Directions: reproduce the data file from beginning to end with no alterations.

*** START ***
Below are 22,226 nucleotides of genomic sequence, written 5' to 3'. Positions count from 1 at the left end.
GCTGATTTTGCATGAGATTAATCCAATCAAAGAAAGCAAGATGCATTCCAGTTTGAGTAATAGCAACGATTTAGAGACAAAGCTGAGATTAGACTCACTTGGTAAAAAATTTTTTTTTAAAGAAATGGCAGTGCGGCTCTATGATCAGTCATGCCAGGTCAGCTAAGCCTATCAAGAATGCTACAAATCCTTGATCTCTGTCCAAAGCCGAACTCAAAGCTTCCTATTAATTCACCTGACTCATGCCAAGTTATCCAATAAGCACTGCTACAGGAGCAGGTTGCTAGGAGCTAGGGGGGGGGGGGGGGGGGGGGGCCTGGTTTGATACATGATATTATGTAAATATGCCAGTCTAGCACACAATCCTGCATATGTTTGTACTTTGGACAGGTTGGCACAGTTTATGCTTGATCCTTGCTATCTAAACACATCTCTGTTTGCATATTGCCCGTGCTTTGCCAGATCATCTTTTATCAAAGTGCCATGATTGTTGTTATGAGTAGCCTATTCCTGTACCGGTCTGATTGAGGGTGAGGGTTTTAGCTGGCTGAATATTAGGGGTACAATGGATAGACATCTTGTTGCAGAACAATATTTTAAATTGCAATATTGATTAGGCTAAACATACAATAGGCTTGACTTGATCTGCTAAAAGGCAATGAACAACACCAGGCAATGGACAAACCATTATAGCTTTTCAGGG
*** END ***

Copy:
Below are 22,226 nucleotides of genomic sequence, written 5' to 3'. Positions count from 1 at the left end.
GCTGATTTTGCATGAGATTAATCCAATCAAAGAAAGCAAGATGCATTCCAGTTTGAGTAATAGCAACGATTTAGAGACAAAGCTGAGATTAGACTCACTTGGTAAAAAATTTTTTTTTAAAGAAATGGCAGTGCGGCTCTATGATCAGTCATGCCAGGTCAGCTAAGCCTATCAAGAATGCTACAAATCCTTGATCTCTGTCCAAAGCCGAACTCAAAGCTTCCTATTAATTCACCTGACTCATGCCAAGTTATCCAATAAGCACTGCTACAGGAGCAGGTTGCTAGGAGCTAGGGGGGGGGGGGGGGGGGGGGGCCTGGTTTGATACATGATATTATGTAAATATGCCAGTCTAGCACACAATCCTGCATATGTTTGTACTTTGGACAGGTTGGCACAGTTTATGCTTGATCCTTGCTATCTAAACACATCTCTGTTTGCATATTGCCCGTGCTTTGCCAGATCATCTTTTATCAAAGTGCCATGATTGTTGTTATGAGTAGCCTATTCCTGTACCGGTCTGATTGAGGGTGAGGGTTTTAGCTGGCTGAATATTAGGGGTACAATGGATAGACATCTTGTTGCAGAACAATATTTTAAATTGCAATATTGATTAGGCTAAACATACAATAGGCTTGACTTGATCTGCTAAAAGGCAATGAACAACACCAGGCAATGGACAAACCATTATAGCTTTTCAGGG